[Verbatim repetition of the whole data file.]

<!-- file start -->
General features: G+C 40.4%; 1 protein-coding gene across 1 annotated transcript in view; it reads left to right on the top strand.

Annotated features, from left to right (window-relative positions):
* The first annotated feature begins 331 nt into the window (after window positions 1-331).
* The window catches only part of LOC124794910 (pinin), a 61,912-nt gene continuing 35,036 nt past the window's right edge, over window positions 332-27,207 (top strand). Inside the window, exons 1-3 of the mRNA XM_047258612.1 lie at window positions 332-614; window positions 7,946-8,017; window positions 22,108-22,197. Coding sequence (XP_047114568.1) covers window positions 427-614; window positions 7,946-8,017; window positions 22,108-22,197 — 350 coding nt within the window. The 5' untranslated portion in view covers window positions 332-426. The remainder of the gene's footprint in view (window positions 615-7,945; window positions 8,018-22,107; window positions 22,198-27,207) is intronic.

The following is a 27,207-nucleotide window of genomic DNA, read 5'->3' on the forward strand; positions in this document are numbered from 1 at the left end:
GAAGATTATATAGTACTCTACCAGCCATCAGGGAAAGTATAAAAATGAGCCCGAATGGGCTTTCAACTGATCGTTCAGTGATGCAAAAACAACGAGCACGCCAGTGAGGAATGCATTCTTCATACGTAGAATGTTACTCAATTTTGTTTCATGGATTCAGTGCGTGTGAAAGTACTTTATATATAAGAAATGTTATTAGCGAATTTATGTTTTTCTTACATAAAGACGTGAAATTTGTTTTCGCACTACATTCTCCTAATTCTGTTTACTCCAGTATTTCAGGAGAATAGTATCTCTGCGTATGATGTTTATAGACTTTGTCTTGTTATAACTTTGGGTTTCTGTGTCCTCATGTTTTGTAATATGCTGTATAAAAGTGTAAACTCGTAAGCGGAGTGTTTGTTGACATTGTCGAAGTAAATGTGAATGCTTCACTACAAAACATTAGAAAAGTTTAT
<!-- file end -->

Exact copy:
General features: G+C 40.4%; 1 protein-coding gene across 1 annotated transcript in view; it reads left to right on the top strand.

Annotated features, from left to right (window-relative positions):
* The first annotated feature begins 331 nt into the window (after window positions 1-331).
* The window catches only part of LOC124794910 (pinin), a 61,912-nt gene continuing 35,036 nt past the window's right edge, over window positions 332-27,207 (top strand). Inside the window, exons 1-3 of the mRNA XM_047258612.1 lie at window positions 332-614; window positions 7,946-8,017; window positions 22,108-22,197. Coding sequence (XP_047114568.1) covers window positions 427-614; window positions 7,946-8,017; window positions 22,108-22,197 — 350 coding nt within the window. The 5' untranslated portion in view covers window positions 332-426. The remainder of the gene's footprint in view (window positions 615-7,945; window positions 8,018-22,107; window positions 22,198-27,207) is intronic.

The following is a 27,207-nucleotide window of genomic DNA, read 5'->3' on the forward strand; positions in this document are numbered from 1 at the left end:
GAAGATTATATAGTACTCTACCAGCCATCAGGGAAAGTATAAAAATGAGCCCGAATGGGCTTTCAACTGATCGTTCAGTGATGCAAAAACAACGAGCACGCCAGTGAGGAATGCATTCTTCATACGTAGAATGTTACTCAATTTTGTTTCATGGATTCAGTGCGTGTGAAAGTACTTTATATATAAGAAATGTTATTAGCGAATTTATGTTTTTCTTACATAAAGACGTGAAATTTGTTTTCGCACTACATTCTCCTAATTCTGTTTACTCCAGTATTTCAGGAGAATAGTATCTCTGCGTATGATGTTTATAGACTTTGTCTTGTTATAACTTTGGGTTTCTGTGTCCTCATGTTTTGTAATATGCTGTATAAAAGTGTAAACTCGTAAGCGGAGTGTTTGTTGACATTGTCGAAGTAAATGTGAATGCTTCACTACAAAACATTAGAAAAGTTTAT